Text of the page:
Political scientist Jacob Hacker claims in the Washington Post that the “Blue Dog” Democrats’ opposition to Obama’s “public plan” is not in the interests of their constituents – particularly farmers, ranchers, small business owners, and low- and middle-income workers, who would supposedly benefit from premium assistance and from the cost reductions he claims a Medicare-like public plan for the non-elderly would bring, as well as from the requirement that “all but the smallest of employers make a meaningful contribution to the cost of coverage.”

On the contrary, it is precisely these provisions that would raise health care costs and harm the most economically vulnerable workers and entrepreneurs, while increasing health care costs for everyone. The requirement that “all but the smallest of employers make a meaningful contribution to the cost of coverage” is to be implemented by requiring employers who don’t provide health insurance to pay an 8 percent payroll tax – but the bill specifically states that this tax will NOT be credited toward worker’s premiums, even if they sign up for the public plan. So it won’t do workers any good in terms of providing them with health coverage – plus, as a tax on employment, it will force pay cuts and layoffs on those who can least afford them. It will kill the jobs of middle- and lower-income workers at a time when unemployment is already at historic highs, and do nothing to help those who retain their jobs to pay for health coverage.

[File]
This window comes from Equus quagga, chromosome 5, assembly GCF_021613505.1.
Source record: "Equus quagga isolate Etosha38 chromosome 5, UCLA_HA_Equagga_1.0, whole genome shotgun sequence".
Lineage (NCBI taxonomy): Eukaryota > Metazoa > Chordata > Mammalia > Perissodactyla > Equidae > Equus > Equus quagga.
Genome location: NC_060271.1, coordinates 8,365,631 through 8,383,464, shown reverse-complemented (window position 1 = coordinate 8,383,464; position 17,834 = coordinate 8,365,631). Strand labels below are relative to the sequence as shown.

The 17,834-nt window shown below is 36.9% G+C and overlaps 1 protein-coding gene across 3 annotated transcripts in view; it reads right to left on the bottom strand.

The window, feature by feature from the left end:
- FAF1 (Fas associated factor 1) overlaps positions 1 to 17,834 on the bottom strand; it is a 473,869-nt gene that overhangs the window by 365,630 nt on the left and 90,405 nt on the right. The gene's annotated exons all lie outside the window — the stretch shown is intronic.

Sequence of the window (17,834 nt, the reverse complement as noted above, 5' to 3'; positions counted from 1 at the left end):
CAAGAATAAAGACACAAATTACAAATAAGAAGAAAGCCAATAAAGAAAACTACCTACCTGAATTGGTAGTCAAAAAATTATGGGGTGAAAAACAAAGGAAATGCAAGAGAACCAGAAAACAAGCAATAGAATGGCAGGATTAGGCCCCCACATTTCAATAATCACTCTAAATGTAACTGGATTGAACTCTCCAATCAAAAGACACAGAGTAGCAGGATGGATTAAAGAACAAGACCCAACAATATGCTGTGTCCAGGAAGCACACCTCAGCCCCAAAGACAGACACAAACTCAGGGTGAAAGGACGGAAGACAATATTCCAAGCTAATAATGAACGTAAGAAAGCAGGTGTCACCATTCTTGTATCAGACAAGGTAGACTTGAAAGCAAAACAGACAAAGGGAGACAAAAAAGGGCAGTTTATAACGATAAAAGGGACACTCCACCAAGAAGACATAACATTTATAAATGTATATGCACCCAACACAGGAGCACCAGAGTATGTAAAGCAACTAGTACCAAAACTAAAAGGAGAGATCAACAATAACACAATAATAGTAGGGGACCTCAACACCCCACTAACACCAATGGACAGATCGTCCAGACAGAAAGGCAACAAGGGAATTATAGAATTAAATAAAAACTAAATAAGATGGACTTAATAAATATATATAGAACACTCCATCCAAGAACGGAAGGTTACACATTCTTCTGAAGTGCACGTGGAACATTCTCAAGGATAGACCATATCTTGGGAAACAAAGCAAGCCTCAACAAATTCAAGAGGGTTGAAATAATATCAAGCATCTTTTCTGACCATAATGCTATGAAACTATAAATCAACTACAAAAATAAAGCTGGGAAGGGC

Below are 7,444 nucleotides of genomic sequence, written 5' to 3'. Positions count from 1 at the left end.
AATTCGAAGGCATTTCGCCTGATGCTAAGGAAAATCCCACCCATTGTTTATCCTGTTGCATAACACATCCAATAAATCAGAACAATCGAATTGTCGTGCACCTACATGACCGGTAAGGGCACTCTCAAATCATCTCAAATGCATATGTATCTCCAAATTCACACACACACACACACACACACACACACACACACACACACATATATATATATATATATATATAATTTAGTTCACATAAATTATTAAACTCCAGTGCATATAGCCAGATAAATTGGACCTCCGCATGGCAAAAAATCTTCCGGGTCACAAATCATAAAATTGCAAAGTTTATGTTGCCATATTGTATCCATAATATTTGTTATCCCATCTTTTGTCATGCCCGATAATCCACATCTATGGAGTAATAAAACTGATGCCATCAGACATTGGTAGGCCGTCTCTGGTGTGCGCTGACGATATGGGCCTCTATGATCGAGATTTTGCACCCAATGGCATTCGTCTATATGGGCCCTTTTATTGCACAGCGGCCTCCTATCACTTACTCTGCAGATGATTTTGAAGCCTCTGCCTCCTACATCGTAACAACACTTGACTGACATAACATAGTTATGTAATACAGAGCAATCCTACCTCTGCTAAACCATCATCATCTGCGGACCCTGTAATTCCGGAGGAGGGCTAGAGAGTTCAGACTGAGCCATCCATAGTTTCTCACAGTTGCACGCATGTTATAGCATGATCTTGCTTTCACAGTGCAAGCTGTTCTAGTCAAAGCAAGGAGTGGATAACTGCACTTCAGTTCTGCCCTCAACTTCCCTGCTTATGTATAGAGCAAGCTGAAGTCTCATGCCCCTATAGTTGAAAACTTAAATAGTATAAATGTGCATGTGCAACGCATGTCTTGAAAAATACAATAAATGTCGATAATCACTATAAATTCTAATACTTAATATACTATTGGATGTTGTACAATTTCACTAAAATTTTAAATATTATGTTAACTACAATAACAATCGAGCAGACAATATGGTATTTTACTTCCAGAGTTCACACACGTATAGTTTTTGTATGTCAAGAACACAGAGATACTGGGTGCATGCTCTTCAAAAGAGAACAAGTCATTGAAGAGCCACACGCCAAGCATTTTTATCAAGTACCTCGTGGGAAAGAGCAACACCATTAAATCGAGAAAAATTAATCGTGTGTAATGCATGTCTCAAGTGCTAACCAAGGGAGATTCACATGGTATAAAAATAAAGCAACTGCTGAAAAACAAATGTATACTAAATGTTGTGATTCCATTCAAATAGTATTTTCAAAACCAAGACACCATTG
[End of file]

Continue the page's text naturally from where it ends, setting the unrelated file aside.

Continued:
Furthermore, there is no evidence that a Medicare-like public plan for the non-elderly would bring about any cost reductions. Hacker has claimed in the past that Medicare has lower administrative costs and slower cost growth than public plans, but these claims do not stand up against the evidence – in fact, the opposite is true: Medicare has much higher per-beneficiary administrative costs, and creates the illusion of cost control only by pushing a higher share of its ever-increasing costs onto beneficiaries and other payers. Over 90% of the elderly find the need to acquire supplemental private insurance – or sign up for Medicaid – to pay Medicare’s soaring out-of-pocket costs. A Medicare-like public plan for the non-elderly, as proposed, would still leave lower- and middle-income workers with substantial medical bills, and many would find the public plan substantially less adequate than the insurance they have now.

And as for premium assistance, most of the “farmers, ranchers and self-employed workers” that Hacker claims to care about would not qualify for premium assistance – but would “qualify” for the higher taxes imposed to pay for this health care nightmare. If they have employees, they’d be hit by the 8 percent payroll tax to make their “meaningful contribution,” and if their businesses are even slightly successful, they’d be hit by the “income surtax” that we are told will apply only to “the rich.”

Perhaps instead of telling the Blue Dogs what’s best for their constituents, Hacker ought to take a look at the evidence and maybe even talk to some of those constitutents to see whether they want lower incomes, fewer jobs, and higher taxes to pay for high-cost, low-value health “coverage.”